‘The Stratford Upon Avon & Midland Junction Railway’ (or S.M.J.) was a small independent railway company which ran a line across the empty, untouched centre of England. It visited the counties of Northamptonshire, Warwickshire, Oxfordshire and a little of Buckinghamshire, only existing as the SMJ from 1909 to 1923. In 1923 the S.M.J.became a minor arm of the London Midland and Scottish (L.M.S.), then in 1948 'British Railways'
Gone but not forgotten: "the damsel is not dead, but sleepeth"
Many of you will be aware that in common with all other railway companies the SMJR lost many of its employees for all or part of the Great War as the patriotic duty to volunteer was overwhelming. Railwaymen were technically exempt but many chose to…Continue
A close analysis of the 1945 RAF aerial photographs available in the historical imagery resource on Google Earth has provided evidence that Ravenstone Wood was probably a three-way junction during the latter part of WW2 and for an unknown period of…Continue
HelloI purchased the book « Track Layout Diagrams of the Great Western Railway and B.R. (W.R.) section 29 » « Stratford-upon-Avon & Midland Jcn Rly » by R.A.Cooke ISBN 10 :1 871674 20 4N page 29/9 on the 1903 track plan it shows a goods shed at…Continue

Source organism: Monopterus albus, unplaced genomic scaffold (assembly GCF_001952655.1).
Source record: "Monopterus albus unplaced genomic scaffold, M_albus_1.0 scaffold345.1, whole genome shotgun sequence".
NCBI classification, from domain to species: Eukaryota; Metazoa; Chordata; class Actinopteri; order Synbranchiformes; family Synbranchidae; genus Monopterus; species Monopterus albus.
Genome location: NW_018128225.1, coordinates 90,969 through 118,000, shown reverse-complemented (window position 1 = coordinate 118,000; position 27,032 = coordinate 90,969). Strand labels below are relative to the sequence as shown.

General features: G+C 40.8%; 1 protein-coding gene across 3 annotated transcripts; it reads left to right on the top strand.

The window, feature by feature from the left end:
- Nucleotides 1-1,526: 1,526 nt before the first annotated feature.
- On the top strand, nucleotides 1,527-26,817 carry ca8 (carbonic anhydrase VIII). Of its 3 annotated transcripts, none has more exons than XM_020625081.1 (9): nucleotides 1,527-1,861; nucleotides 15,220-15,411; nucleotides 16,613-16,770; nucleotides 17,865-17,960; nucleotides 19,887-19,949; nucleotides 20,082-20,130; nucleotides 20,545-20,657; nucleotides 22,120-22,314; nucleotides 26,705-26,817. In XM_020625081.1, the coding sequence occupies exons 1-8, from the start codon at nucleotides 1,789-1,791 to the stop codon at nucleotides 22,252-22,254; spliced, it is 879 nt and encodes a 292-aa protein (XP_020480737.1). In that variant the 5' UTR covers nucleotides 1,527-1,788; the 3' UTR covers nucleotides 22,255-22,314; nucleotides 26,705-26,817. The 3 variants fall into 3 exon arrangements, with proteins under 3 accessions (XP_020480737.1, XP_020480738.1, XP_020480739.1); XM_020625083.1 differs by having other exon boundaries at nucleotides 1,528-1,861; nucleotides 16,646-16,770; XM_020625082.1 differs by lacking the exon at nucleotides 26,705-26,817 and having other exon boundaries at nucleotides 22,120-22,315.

I am in the process of updating the SMJ section of the website. Having learnt my lesson a few years ago when John Jennings took me to task for confusing the location of Clifford Sidings and Ettington Limeworks, I would appreciate any help in reviewing the content. I had hoped John would help do this for me but I hadn't realised just how poorly he was. We have lost a great friend and resource to the SMJ Society.
I have more or less finished the section between Fenny Compton to Clifford Sidings plus Bidford and Binton. I am currently working on the Stratford Old Town Pages: station; shed; and locos. I will also be adding a Miscellaneous page to cover relevant SMJ information not geographically specific.
I welcome any corrections and additional information you maybe able to offer. As ever, full acknowledgement will be given. I would like to take this opportunity of thanking the Society for the information they have provided on its website. It's been a tremendous help. Hopefully I have correctly credited people for the information or images when used.
You might be interested to know that the British Library have undertaken to capture the website every six months so it will be preserved as a resource for generations to come. It's part of their digital archiving project.